The Carolina Hurricanes are not unfamiliar with investing in hockey families.
Griffin Reinhart would be that next investment.
Griffin, a defenseman for the Edmonton Oil Kings of the Western Hockey League, is the son of former National Hockey League defenseman Paul Reinhart, who logged 648 career games with the Calgary Flames and Vancouver Canucks. Griffin’s brothers Max and Sam, forwards for the Kootenay Ice of the WHL, are also following in the family hockey footsteps. Max, the eldest brother, was drafted by the Calgary Flames 64th overall in the third round of the 2010 NHL Entry Draft. Sam, the youngest brother, is already projected as a top-five pick in the 2014 draft.
“It’s always something to take into consideration,” said Tony MacDonald, head of amateur scouting for the Hurricanes. “He’s from a hockey family, so he understands what it’s all about. He’s been exposed to a lot of situations in his young life to this point in time.”
Touted as one of the top defensive prospects available in a defensively-deep pool, Reinhart is an all-around cultured blueliner. He can make adept offensive choices while also using his size and strength to his advantage in his own zone. He can eat up minutes on both special teams units, quarterbacking the power play with his accurate shot and cleaning up the front of the net with his towering frame on the penalty kill.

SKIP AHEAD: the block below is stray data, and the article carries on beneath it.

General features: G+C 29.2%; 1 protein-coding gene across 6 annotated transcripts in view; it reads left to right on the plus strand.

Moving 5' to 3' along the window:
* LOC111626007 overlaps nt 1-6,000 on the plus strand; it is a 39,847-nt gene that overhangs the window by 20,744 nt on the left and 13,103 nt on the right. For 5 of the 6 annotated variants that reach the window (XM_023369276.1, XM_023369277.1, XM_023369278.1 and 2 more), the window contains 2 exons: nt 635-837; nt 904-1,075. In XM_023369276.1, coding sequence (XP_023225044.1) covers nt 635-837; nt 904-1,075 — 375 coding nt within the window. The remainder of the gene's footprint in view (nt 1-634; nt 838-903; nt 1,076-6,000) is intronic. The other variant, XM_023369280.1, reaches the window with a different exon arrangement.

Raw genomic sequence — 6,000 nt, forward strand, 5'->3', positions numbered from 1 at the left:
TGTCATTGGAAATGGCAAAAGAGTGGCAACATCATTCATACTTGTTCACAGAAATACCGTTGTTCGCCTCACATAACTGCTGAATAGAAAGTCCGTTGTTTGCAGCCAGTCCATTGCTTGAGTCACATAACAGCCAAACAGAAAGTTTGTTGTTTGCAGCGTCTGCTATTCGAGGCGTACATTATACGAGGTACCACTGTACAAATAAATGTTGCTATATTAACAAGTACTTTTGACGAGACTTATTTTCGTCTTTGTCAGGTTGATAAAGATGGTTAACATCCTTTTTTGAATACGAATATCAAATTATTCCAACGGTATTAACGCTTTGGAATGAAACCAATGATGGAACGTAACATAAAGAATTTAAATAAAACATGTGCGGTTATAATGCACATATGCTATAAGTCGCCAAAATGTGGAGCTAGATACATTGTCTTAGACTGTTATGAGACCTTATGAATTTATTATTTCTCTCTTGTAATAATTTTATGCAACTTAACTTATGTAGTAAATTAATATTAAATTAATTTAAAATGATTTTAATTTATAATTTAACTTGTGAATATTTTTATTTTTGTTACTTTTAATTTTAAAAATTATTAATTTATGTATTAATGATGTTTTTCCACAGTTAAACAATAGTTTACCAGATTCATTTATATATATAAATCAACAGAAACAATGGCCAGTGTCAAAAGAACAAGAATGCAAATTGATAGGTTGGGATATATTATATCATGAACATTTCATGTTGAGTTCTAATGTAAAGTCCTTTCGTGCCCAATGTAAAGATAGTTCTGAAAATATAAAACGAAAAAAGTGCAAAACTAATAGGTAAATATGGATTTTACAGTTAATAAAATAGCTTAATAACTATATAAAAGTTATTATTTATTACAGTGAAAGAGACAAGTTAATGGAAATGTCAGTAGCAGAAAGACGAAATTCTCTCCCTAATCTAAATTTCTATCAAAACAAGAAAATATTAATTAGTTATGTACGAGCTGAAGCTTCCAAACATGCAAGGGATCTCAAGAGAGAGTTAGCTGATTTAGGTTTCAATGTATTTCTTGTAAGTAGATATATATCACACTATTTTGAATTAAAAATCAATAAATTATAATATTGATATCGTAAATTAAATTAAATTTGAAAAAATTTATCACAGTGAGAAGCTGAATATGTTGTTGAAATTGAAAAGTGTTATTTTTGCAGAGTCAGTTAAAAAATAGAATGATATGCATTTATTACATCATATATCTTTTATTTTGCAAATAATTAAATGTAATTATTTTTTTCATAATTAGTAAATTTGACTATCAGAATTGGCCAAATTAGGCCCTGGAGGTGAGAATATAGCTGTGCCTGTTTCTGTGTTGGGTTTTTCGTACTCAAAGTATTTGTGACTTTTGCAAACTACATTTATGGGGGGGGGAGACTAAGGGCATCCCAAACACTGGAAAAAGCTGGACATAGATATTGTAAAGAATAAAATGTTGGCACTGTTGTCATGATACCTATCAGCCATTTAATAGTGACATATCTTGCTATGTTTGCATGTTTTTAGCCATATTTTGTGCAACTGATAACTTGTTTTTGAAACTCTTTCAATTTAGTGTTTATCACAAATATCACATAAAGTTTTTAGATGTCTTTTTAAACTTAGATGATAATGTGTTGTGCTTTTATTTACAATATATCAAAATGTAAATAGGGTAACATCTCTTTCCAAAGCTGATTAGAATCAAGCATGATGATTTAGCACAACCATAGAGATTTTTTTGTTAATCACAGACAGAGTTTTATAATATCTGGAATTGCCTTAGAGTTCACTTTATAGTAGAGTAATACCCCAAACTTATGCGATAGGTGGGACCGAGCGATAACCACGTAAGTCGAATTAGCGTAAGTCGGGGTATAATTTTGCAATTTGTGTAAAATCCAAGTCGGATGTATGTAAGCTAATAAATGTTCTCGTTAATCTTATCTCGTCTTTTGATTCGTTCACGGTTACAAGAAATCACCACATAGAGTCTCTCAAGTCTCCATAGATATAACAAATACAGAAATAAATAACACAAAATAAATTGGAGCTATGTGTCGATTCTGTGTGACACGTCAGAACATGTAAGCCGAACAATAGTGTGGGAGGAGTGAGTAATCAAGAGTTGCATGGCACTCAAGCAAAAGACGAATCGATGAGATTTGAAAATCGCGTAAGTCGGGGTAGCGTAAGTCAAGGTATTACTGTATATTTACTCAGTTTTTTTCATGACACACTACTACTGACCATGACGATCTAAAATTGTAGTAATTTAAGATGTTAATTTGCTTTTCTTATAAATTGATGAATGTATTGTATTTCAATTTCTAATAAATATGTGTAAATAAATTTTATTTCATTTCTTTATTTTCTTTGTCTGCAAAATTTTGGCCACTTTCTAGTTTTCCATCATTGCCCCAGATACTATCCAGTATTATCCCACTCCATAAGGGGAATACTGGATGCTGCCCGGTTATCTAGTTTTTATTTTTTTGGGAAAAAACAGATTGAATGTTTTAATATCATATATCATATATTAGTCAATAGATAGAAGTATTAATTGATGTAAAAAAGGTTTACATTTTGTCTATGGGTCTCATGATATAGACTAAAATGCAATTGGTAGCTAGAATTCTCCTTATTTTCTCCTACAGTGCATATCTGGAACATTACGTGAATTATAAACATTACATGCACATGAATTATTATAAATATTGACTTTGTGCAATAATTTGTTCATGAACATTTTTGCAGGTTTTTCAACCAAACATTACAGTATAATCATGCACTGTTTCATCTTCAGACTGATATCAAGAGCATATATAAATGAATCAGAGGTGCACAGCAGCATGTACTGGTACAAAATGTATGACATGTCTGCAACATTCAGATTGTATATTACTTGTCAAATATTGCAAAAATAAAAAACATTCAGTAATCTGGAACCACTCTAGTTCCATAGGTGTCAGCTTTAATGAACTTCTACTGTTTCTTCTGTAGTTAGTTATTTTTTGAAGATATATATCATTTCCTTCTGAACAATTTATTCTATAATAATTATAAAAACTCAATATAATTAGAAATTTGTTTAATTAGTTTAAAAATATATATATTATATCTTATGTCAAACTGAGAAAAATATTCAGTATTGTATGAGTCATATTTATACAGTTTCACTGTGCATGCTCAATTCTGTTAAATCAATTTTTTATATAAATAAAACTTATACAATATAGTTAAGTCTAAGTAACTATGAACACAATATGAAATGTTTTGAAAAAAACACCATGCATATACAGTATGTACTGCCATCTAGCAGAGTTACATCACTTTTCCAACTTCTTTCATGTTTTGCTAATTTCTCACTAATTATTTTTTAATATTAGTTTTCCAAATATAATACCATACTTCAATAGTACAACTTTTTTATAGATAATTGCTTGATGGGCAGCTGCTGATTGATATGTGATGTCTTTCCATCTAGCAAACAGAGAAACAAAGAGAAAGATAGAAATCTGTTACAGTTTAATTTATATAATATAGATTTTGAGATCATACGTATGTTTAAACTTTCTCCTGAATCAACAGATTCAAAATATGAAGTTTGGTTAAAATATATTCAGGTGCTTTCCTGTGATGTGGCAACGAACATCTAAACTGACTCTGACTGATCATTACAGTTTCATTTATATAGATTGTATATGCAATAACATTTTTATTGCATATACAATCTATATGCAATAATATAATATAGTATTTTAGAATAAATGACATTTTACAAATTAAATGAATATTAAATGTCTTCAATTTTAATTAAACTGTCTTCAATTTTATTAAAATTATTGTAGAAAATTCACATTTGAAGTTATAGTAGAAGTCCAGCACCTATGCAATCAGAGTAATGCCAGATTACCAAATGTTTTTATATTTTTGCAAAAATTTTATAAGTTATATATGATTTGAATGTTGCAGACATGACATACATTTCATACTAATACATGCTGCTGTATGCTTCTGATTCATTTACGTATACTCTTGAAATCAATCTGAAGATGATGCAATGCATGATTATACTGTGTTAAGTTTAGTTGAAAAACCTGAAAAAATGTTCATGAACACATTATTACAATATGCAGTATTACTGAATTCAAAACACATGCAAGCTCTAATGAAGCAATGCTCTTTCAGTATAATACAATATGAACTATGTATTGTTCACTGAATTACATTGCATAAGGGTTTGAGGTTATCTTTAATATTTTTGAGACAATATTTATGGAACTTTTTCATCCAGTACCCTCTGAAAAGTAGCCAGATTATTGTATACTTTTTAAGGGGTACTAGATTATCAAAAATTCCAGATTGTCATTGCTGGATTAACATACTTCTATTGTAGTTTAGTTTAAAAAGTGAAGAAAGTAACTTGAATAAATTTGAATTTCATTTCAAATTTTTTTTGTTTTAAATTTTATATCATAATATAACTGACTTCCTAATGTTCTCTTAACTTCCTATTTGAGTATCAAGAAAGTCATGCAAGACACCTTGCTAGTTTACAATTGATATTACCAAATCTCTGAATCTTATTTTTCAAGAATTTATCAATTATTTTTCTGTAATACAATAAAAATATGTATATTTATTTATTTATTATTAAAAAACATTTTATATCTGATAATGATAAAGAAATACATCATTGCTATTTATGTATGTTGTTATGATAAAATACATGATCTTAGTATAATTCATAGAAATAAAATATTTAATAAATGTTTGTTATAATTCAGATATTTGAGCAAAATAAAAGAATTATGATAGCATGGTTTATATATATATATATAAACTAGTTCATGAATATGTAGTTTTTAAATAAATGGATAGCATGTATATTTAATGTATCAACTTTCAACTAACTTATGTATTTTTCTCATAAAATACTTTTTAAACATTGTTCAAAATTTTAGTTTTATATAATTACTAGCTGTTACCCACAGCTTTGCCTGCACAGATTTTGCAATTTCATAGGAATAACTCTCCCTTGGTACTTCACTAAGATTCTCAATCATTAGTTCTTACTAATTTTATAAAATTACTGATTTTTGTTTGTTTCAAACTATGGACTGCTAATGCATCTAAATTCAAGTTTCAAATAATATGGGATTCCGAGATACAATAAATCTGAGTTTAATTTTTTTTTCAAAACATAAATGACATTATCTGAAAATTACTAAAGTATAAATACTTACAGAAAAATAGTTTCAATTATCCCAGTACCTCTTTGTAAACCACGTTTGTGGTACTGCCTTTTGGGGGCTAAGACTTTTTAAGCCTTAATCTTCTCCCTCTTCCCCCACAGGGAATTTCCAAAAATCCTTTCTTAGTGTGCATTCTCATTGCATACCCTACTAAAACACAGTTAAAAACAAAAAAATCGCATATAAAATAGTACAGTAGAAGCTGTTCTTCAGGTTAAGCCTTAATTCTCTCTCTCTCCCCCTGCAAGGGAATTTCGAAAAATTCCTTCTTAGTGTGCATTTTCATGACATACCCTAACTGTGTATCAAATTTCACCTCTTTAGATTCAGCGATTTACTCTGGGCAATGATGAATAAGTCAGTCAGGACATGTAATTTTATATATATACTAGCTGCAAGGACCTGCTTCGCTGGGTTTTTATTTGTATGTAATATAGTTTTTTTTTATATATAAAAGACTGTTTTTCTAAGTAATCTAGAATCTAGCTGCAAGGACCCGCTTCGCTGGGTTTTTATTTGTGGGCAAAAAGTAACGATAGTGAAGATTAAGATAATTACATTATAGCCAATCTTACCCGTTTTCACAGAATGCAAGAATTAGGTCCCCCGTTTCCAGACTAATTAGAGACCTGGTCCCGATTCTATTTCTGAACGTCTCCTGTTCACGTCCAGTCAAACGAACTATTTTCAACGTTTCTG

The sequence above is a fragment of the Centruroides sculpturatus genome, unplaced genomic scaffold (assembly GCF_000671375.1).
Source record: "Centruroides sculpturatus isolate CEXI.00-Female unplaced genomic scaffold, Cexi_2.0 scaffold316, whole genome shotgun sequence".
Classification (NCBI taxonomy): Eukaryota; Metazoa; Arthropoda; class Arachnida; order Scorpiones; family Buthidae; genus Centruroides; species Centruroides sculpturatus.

|HOMETOWN: VANCOUVER, B.C. |
|HEIGHT: 6-4 |
|WEIGHT: 207 |
|BIRTHDAY: JAN. 24, 1994 (AGE 18) |
Though they differ a bit in size – Griffin measures in at 6-foot-4, 207 pounds compared to his 5-foot-11, 205-pound father – Griffin’s play reminds many scouts of his father’s game. Paul was drafted by the Atlanta Flames 12th overall in 1979. Griffin projects to be selected in the same range, if not higher.
Reinhart never got to see his father play in person; Griffin was born in 1994, and Paul had retired in 1990 at the age of 29 due to chronic back pain. Griffin has seen classic Flames games on television, and he joked about how both he and his dad make the same mistakes.
The 2011-12 season marked Reinhart’s second full campaign with the Oil Kings. In 58 games, Reinhart led Edmonton defensemen in goals with 12 (5 of which were scored on the power play) and added 24 assists (36 points). He was a plus-23, as the Oil Kings finished first in the WHL’s Eastern Conference with a 50-15-7 record.
Edmonton went on to capture the WHL championship, topping the Portland Winterhawks in seven games. Reinhart had 8 points (2g, 6a) and led his team with a plus-14 rating in 20 postseason games. He comes into the draft as the 10th ranked North American Skater according to the NHL’s Central Scouting Service.
“He’s one of the players that, from start to finish, has evolved,” MacDonald said. “He got off to a bit of a slower start, but during the course of the year he just kept getting better and better. When he reached the end of the season, he was competing at a pretty high level.”
Considering Reinhart’s overall package – his offensive upside, his size and strength, his defensive-zone awareness and, of course, his strong bloodlines – he figures to be among the best defensemen available in this year’s draft.